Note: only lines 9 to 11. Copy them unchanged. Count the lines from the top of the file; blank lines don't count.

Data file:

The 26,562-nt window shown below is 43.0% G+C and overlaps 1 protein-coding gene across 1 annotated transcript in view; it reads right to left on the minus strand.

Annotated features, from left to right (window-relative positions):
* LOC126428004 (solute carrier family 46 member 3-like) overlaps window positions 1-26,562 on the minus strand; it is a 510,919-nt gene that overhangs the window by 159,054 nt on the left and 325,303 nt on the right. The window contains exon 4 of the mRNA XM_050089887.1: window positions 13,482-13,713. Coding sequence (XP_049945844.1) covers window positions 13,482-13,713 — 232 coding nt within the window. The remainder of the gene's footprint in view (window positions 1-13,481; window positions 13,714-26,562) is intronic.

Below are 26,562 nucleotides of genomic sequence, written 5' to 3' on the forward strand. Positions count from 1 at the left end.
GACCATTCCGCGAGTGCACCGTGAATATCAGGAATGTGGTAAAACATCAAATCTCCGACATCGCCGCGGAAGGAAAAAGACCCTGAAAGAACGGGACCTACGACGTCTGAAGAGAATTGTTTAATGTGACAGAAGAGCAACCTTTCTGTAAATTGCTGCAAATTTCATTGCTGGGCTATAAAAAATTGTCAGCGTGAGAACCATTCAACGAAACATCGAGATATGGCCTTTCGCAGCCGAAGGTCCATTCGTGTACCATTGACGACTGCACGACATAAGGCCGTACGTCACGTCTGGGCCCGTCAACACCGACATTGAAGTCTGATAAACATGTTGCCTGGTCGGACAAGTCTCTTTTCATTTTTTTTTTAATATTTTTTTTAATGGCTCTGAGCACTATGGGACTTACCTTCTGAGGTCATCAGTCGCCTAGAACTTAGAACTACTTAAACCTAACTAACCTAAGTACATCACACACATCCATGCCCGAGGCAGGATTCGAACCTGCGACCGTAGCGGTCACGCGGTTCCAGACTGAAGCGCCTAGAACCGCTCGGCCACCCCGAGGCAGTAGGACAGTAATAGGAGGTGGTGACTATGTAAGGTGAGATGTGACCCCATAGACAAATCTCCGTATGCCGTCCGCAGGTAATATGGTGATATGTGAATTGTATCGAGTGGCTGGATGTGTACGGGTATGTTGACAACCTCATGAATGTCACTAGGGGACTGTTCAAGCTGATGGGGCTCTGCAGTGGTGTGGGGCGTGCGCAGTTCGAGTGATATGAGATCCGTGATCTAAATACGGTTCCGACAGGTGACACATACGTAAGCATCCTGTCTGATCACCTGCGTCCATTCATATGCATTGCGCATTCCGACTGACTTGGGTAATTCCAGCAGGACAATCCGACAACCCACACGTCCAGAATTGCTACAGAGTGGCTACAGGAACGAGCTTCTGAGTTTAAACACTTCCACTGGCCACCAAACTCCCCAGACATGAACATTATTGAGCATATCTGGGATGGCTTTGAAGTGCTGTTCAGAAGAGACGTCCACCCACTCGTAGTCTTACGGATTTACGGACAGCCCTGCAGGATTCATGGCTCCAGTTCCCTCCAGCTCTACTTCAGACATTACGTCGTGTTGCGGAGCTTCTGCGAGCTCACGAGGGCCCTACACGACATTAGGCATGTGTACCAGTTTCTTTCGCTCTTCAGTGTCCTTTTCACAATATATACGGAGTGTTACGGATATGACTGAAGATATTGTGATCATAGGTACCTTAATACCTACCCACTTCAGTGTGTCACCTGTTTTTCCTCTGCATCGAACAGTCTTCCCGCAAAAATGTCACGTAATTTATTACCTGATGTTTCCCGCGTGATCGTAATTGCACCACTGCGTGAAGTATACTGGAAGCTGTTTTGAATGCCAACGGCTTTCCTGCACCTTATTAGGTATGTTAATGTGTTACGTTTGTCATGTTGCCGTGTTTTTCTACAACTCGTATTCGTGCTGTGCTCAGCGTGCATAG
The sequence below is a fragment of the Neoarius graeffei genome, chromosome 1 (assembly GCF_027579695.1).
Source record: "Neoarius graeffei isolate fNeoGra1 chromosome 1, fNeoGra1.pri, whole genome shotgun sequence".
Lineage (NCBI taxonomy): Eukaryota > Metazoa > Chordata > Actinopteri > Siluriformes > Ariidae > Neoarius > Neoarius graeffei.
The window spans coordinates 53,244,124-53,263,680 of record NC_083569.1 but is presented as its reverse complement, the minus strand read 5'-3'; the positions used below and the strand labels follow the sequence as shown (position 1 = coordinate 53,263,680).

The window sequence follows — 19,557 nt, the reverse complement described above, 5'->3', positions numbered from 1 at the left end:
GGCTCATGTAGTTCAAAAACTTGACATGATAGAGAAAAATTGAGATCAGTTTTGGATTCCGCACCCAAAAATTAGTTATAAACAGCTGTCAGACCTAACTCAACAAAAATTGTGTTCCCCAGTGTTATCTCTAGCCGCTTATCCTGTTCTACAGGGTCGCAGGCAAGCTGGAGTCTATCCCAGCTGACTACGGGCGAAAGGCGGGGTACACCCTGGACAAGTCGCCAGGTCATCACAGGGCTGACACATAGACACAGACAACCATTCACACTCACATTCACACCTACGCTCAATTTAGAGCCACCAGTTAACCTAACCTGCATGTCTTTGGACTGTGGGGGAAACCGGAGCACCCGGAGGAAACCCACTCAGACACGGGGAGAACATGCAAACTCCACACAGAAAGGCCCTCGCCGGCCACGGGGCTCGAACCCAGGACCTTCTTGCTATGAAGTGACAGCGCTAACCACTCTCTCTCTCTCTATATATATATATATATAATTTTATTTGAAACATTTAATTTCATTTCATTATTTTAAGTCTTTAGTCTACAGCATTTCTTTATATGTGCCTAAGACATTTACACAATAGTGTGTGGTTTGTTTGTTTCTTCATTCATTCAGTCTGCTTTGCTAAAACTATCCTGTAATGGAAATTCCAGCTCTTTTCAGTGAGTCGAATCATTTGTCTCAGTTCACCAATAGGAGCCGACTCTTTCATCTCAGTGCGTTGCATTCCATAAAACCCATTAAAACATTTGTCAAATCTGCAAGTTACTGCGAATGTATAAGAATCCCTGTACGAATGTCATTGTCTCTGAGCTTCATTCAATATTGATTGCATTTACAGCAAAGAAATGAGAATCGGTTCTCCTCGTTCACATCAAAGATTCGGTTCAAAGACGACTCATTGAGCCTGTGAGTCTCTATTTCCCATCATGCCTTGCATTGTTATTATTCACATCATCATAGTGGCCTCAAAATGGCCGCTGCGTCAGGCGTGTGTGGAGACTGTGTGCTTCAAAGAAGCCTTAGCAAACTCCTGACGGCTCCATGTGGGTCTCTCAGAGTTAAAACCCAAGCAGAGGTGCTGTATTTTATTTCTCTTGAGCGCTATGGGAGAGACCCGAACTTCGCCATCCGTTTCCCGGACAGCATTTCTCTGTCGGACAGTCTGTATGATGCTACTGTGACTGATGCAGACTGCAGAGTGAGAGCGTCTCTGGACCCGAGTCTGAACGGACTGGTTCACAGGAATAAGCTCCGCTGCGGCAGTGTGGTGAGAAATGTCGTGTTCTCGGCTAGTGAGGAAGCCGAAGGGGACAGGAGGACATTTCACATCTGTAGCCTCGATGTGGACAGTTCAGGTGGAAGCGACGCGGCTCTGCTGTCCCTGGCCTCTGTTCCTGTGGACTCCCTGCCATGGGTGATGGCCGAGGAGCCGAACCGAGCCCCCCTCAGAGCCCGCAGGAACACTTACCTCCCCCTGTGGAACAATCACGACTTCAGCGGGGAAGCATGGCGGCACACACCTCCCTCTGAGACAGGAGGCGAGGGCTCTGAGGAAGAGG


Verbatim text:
The window spans coordinates 53,244,124-53,263,680 of record NC_083569.1 but is presented as its reverse complement, the minus strand read 5'-3'; the positions used below and the strand labels follow the sequence as shown (position 1 = coordinate 53,263,680).

The window sequence follows — 19,557 nt, the reverse complement described above, 5'->3', positions numbered from 1 at the left end:
GGCTCATGTAGTTCAAAAACTTGACATGATAGAGAAAAATTGAGATCAGTTTTGGATTCCGCACCCAAAAATTAGTTATAAACAGCTGTCAGACCTAACTCAACAAAAATTGTGTTCCCCAGTGTTATCTCTAGCCGCTTATCCTGTTCTACAGGGTCGCAGGCAAGCTGGAGTCTATCCCAGCTGACTACGGGCGAAAGGCGGGGTACACCCTGGACAAGTCGCCAGGTCATCACAGGGCTGACACATAGACACAGACAACCATTCACACTCACATTCACACCTACGCTCAATTTAGAGCCACCAGTTAACCTAACCTGCATGTCTTTGGACTGTGGGGGAAACCGGAGCACCCGGAGGAAACCCACTCAGACACGGGGAGAACATGCAAACTCCACACAGAAAGGCCCTCGCCGGCCACGGGGCTCGAACCCAGGACCTTCTTGCTATGAAGTGACAGCGCTAACCACTCTCTCTCTCTCTATATATATATATATATAATTTTATTTGAAACATTTAATTTCATTTCATTATTTTAAGTCTTTAGTCTACAGCATTTCTTTATATGTGCCTAAGACATTTACACAATAGTGTGTGGTTTGTTTGTTTCTTCATTCATTCAGTCTGCTTTGCTAAAACTATCCTGTAATGGAAATTCCAGCTCTTTTCAGTGAGTCGAATCATTTGTCTCAGTTCACCAATAGGAGCCGACTCTTTCATCTCAGTGCGTTGCATTCCATAAAACCCATTAAAACATTTGTCAAATCTGCAAGTTACTGCGAATGTATAAGAATCCCTGTACGAATGTCATTGTCTCTGAGCTTCATTCAATATTGATTGCATTTACAGCAAAGAAATGAGAATCGGTTCTCCTCGTTCACATCAAAGATTCGGTTCAAAGACGACTCATTGAGCCTGTGAGTCTCTATTTCCCATCATGCCTTGCATTGTTATTATTCACATCATCATAGTGGCCTCAAAATGGCCGCTGCGTCAGGCGTGTGTGGAGACTGTGTGCTTCAAAGAAGCCTTAGCAAACTCCTGACGGCTCCATGTGGGTCTCTCAGAGTTAAAACCCAAGCAGAGGTGCTGTATTTTATTTCTCTTGAGCGCTATGGGAGAGACCCGAACTTCGCCATCCGTTTCCCGGACAGCATTTCTCTGTCGGACAGTCTGTATGATGCTACTGTGACTGATGCAGACTGCAGAGTGAGAGCGTCTCTGGACCCGAGTCTGAACGGACTGGTTCACAGGAATAAGCTCCGCTGCGGCAGTGTGGTGAGAAATGTCGTGTTCTCGGCTAGTGAGGAAGCCGAAGGGGACAGGAGGACATTTCACATCTGTAGCCTCGATGTGGACAGTTCAGGTGGAAGCGACGCGGCTCTGCTGTCCCTGGCCTCTGTTCCTGTGGACTCCCTGCCATGGGTGATGGCCGAGGAGCCGAACCGAGCCCCCCTCAGAGCCCGCAGGAACACTTACCTCCCCCTGTGGAACAATCACGACTTCAGCGGGGAAGCATGGCGGCACACACCTCCCTCTGAGACAGGAGGCGAGGGCTCTGAGGAAGAGG